When Do I Actually Enter A Plea of “Guilty” or “Not Guilty”?

Last updated on October 13, 2023

At the State Level, on all Indicted Felonies, Misdemeanors, and Violations you would plead “Not Guilty” at the arraignment (a Violation is not a crime as defined under New York State Law but can be punished by up to 15 days in jail). On Unindicted Felonies, you would enter a general denial at the arraignment and would only enter in a plea of “Not Guilty” only after the matter was indicted by a Grand Jury. At the Federal Level, as to all charges you would put in your plea of ‘Not Guilty” at the Initial Appearance. In both the State and Federal Courts, pleas of “Guilty” are almost always taken later in the process. Speak with an experienced Long Island federal defense attorney to discuss the specific details of your case.

Contact the law office of Criminal Attorney Jason Bassett today at (631) 259-6060 to schedule a consultation.

What is a Plea Hearing?

A plea hearing constitutes a formal legal process in which a defendant formally addresses criminal charges levied against them. During this phase, the defendant may choose to proclaim their innocence, admit guilt, or opt for a “nolo contendere” (no contest) plea. The specific timing of this hearing can vary, depending on whether the case falls under state or federal jurisdiction.

Picture yourself in a situation where you’ve been arrested for either a misdemeanor or felony offense. It’s the responsibility of the district attorney to decide whether to file charges, initiating the legal proceedings. In misdemeanor cases, typically, the defendant enters their plea during the initial appearance, skipping the need for a preliminary hearing. Conversely, felony cases involve a more intricate process. After a preliminary hearing and arraignment, a status conference might be convened to explore the possibility of resolving the case without going to trial. If no resolution is reached, the case proceeds to the plea hearing and, potentially, a trial.

It’s crucial to differentiate between plea hearings and plea bargains as they play distinct roles within the legal system. A plea hearing is a formal court proceeding presided over by a judge, involving all relevant parties, and represents the final opportunity to settle the case before proceeding to trial. If an agreement is reached, the defendant typically enters a plea of “guilty” or “no contest.” In contrast, a plea bargain is an informal negotiation between the prosecutor and the defense, which may lead to the defendant having the option to plead guilty to a lesser charge or receive a reduced sentence. Notably, plea bargains are responsible for resolving more than 90% of cases without the necessity of a trial.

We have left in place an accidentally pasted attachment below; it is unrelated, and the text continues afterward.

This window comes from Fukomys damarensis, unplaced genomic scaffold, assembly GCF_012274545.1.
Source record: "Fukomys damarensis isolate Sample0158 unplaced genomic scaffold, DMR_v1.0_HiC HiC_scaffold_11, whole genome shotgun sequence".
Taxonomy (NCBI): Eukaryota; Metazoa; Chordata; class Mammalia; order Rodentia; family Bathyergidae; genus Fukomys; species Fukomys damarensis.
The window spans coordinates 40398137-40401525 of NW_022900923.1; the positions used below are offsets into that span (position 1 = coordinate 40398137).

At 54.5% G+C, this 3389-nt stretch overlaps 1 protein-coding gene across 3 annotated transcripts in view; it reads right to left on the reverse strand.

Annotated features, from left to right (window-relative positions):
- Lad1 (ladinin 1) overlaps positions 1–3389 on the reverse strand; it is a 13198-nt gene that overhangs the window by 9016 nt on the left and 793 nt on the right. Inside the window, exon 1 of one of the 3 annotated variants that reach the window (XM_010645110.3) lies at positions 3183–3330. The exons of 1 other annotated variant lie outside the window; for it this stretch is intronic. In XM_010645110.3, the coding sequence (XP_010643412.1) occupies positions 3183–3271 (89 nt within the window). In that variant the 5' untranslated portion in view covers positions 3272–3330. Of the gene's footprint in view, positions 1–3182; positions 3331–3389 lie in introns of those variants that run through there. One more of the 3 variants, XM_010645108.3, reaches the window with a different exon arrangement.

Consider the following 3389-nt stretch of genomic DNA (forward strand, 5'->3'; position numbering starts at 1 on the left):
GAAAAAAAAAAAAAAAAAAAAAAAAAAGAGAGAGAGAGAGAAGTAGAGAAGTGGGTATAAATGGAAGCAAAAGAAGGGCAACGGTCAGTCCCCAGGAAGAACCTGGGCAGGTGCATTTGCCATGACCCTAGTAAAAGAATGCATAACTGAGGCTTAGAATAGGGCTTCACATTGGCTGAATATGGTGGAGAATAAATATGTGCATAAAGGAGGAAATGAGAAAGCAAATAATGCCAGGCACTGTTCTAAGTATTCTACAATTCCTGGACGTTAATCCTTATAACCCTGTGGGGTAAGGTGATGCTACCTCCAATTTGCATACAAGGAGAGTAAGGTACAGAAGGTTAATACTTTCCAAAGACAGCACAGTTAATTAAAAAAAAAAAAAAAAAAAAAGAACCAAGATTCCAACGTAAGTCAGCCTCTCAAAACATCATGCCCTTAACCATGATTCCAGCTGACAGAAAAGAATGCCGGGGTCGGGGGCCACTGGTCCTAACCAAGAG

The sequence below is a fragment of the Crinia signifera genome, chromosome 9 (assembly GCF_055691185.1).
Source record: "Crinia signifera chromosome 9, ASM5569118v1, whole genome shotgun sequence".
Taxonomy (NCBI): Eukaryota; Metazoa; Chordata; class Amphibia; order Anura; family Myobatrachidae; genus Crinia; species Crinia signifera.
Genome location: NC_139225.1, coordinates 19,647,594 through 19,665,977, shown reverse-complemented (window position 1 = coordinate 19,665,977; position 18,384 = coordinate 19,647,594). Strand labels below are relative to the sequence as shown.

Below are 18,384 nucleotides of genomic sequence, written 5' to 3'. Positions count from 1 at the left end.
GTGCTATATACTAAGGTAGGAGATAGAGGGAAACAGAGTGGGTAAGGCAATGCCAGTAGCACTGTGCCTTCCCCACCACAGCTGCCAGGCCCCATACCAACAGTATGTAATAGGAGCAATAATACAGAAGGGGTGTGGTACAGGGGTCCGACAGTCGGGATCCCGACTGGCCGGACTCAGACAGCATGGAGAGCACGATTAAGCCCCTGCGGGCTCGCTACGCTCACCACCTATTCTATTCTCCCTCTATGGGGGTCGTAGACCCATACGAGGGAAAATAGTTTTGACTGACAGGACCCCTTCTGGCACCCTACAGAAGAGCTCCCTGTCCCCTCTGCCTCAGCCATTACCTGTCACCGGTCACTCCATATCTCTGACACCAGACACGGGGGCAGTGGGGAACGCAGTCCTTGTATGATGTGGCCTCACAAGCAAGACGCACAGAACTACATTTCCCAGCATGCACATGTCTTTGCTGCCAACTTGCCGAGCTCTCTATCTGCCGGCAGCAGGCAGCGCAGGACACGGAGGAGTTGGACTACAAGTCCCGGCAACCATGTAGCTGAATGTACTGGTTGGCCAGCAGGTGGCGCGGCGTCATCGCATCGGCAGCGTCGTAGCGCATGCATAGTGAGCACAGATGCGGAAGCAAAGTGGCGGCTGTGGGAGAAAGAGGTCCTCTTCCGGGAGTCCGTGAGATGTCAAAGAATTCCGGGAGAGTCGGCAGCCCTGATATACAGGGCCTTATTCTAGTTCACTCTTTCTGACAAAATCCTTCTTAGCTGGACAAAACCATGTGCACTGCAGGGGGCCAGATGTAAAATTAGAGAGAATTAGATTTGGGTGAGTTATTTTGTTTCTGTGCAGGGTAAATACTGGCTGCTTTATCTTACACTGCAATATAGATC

Working with a skilled attorney can help in getting a better understanding of the legal system and how plea hearings work. Consult a skilled Long Island criminal defense attorney today for more information.

Will My Attorney And I Have Access To Discovery Prior To Entering A Plea Of Guilty Or Not Guilty?

At the Federal level, in virtually all cases the attorney for the defendant will have discovery before any sort of plea negotiations are entered into. At the State Court Level, the prosecution has to provide discovery no later than 15 days after the defendant’s arraignment (although in some cases that time may be extended by 30 days with the permission of the Court). If the State Court prosecutor makes a Pre-Indictment offer requiring a plea to a crime, the prosecutor has to disclose all discovery not less than three calendar days prior to the expiration date of the offer. If it is either an indicted felony or a misdemeanor, when a prosecutor makes an offer requiring a plea to a crime, they must disclose discovery not less than 7 calendar days prior to the expiration date of the offer.

How Often Will I Need To Appear In Court During The Course Of My Case?

How often you will have to appear during the course of your case can vary pretty widely depending on the individual judge and the level of the crime charged. On an open criminal matter, there’s normally an appearance approximately once a month for both State and Federal cases. The period between court appearances can be longer or shorter depending on the specific circumstances of the case. At each court appearance, a variety of things can happen: the prosecutor and the defense attorney may negotiate matters related to the case; the prosecutor may provide discovery; future matters may be scheduled; written motion can be filed; evidentiary hearings and even a trial may result.

Should I Start Pre-Trial Voluntary Counseling For My Criminal Case on Long Island?